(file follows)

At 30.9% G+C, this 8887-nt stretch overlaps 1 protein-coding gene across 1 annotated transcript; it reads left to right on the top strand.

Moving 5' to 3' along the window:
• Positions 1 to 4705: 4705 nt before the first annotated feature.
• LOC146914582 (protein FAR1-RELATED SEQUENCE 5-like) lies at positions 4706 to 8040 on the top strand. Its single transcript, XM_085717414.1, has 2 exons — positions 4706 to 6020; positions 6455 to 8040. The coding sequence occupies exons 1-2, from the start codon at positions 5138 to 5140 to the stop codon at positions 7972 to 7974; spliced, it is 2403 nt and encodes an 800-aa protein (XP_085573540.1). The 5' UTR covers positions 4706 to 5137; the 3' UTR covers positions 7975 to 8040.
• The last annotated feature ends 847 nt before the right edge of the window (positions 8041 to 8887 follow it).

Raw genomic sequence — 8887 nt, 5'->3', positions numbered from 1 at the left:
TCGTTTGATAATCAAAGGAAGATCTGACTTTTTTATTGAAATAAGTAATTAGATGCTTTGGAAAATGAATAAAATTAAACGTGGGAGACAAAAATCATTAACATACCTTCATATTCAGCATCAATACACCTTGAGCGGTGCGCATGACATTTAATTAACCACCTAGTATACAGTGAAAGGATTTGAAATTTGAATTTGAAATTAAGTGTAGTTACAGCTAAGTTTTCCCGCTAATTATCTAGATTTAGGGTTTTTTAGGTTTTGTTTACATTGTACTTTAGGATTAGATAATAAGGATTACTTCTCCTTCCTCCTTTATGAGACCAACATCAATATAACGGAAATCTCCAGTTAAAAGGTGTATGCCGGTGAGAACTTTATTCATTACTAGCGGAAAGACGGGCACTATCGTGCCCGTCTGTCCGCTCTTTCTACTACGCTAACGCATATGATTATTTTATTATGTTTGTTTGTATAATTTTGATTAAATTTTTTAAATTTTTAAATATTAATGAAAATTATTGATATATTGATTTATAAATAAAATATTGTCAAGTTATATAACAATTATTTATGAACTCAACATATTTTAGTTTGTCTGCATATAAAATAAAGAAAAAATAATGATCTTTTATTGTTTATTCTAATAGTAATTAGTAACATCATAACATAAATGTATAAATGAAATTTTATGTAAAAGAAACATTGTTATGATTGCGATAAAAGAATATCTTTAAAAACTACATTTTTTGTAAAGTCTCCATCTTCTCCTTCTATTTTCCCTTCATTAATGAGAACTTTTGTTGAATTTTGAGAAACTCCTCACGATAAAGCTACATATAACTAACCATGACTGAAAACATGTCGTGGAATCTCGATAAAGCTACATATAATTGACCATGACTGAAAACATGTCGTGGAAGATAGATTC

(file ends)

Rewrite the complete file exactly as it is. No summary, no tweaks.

At 30.9% G+C, this 8887-nt stretch overlaps 1 protein-coding gene across 1 annotated transcript; it reads left to right on the top strand.

Moving 5' to 3' along the window:
• Positions 1 to 4705: 4705 nt before the first annotated feature.
• LOC146914582 (protein FAR1-RELATED SEQUENCE 5-like) lies at positions 4706 to 8040 on the top strand. Its single transcript, XM_085717414.1, has 2 exons — positions 4706 to 6020; positions 6455 to 8040. The coding sequence occupies exons 1-2, from the start codon at positions 5138 to 5140 to the stop codon at positions 7972 to 7974; spliced, it is 2403 nt and encodes an 800-aa protein (XP_085573540.1). The 5' UTR covers positions 4706 to 5137; the 3' UTR covers positions 7975 to 8040.
• The last annotated feature ends 847 nt before the right edge of the window (positions 8041 to 8887 follow it).

Raw genomic sequence — 8887 nt, 5'->3', positions numbered from 1 at the left:
TCGTTTGATAATCAAAGGAAGATCTGACTTTTTTATTGAAATAAGTAATTAGATGCTTTGGAAAATGAATAAAATTAAACGTGGGAGACAAAAATCATTAACATACCTTCATATTCAGCATCAATACACCTTGAGCGGTGCGCATGACATTTAATTAACCACCTAGTATACAGTGAAAGGATTTGAAATTTGAATTTGAAATTAAGTGTAGTTACAGCTAAGTTTTCCCGCTAATTATCTAGATTTAGGGTTTTTTAGGTTTTGTTTACATTGTACTTTAGGATTAGATAATAAGGATTACTTCTCCTTCCTCCTTTATGAGACCAACATCAATATAACGGAAATCTCCAGTTAAAAGGTGTATGCCGGTGAGAACTTTATTCATTACTAGCGGAAAGACGGGCACTATCGTGCCCGTCTGTCCGCTCTTTCTACTACGCTAACGCATATGATTATTTTATTATGTTTGTTTGTATAATTTTGATTAAATTTTTTAAATTTTTAAATATTAATGAAAATTATTGATATATTGATTTATAAATAAAATATTGTCAAGTTATATAACAATTATTTATGAACTCAACATATTTTAGTTTGTCTGCATATAAAATAAAGAAAAAATAATGATCTTTTATTGTTTATTCTAATAGTAATTAGTAACATCATAACATAAATGTATAAATGAAATTTTATGTAAAAGAAACATTGTTATGATTGCGATAAAAGAATATCTTTAAAAACTACATTTTTTGTAAAGTCTCCATCTTCTCCTTCTATTTTCCCTTCATTAATGAGAACTTTTGTTGAATTTTGAGAAACTCCTCACGATAAAGCTACATATAACTAACCATGACTGAAAACATGTCGTGGAATCTCGATAAAGCTACATATAATTGACCATGACTGAAAACATGTCGTGGAAGATAGATTC